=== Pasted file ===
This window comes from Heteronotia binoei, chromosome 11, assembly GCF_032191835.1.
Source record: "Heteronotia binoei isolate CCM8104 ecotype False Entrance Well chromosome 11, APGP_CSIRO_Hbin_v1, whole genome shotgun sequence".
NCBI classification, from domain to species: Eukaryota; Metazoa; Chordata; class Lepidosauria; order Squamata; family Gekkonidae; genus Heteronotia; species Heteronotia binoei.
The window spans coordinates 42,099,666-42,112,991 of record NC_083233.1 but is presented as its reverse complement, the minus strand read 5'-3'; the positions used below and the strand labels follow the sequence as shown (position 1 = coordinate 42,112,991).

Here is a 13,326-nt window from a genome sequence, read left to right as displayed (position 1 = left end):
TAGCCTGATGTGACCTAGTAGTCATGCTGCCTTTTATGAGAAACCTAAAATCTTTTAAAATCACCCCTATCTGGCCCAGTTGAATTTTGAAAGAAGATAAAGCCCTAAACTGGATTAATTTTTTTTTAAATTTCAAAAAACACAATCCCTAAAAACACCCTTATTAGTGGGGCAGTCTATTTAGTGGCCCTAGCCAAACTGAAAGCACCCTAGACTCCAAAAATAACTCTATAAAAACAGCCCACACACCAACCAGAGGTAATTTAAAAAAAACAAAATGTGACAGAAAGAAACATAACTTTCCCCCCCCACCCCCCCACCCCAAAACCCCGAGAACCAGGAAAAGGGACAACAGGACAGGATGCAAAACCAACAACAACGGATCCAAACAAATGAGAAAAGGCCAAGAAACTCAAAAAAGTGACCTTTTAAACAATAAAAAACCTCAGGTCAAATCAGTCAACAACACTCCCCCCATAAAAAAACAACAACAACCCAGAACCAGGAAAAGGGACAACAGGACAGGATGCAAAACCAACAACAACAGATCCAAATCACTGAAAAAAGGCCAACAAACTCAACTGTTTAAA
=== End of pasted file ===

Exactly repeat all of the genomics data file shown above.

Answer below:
This window comes from Heteronotia binoei, chromosome 11, assembly GCF_032191835.1.
Source record: "Heteronotia binoei isolate CCM8104 ecotype False Entrance Well chromosome 11, APGP_CSIRO_Hbin_v1, whole genome shotgun sequence".
NCBI classification, from domain to species: Eukaryota; Metazoa; Chordata; class Lepidosauria; order Squamata; family Gekkonidae; genus Heteronotia; species Heteronotia binoei.
The window spans coordinates 42,099,666-42,112,991 of record NC_083233.1 but is presented as its reverse complement, the minus strand read 5'-3'; the positions used below and the strand labels follow the sequence as shown (position 1 = coordinate 42,112,991).

Here is a 13,326-nt window from a genome sequence, read left to right as displayed (position 1 = left end):
TAGCCTGATGTGACCTAGTAGTCATGCTGCCTTTTATGAGAAACCTAAAATCTTTTAAAATCACCCCTATCTGGCCCAGTTGAATTTTGAAAGAAGATAAAGCCCTAAACTGGATTAATTTTTTTTTAAATTTCAAAAAACACAATCCCTAAAAACACCCTTATTAGTGGGGCAGTCTATTTAGTGGCCCTAGCCAAACTGAAAGCACCCTAGACTCCAAAAATAACTCTATAAAAACAGCCCACACACCAACCAGAGGTAATTTAAAAAAAACAAAATGTGACAGAAAGAAACATAACTTTCCCCCCCCACCCCCCCACCCCAAAACCCCGAGAACCAGGAAAAGGGACAACAGGACAGGATGCAAAACCAACAACAACGGATCCAAACAAATGAGAAAAGGCCAAGAAACTCAAAAAAGTGACCTTTTAAACAATAAAAAACCTCAGGTCAAATCAGTCAACAACACTCCCCCCATAAAAAAACAACAACAACCCAGAACCAGGAAAAGGGACAACAGGACAGGATGCAAAACCAACAACAACAGATCCAAATCACTGAAAAAAGGCCAACAAACTCAACTGTTTAAA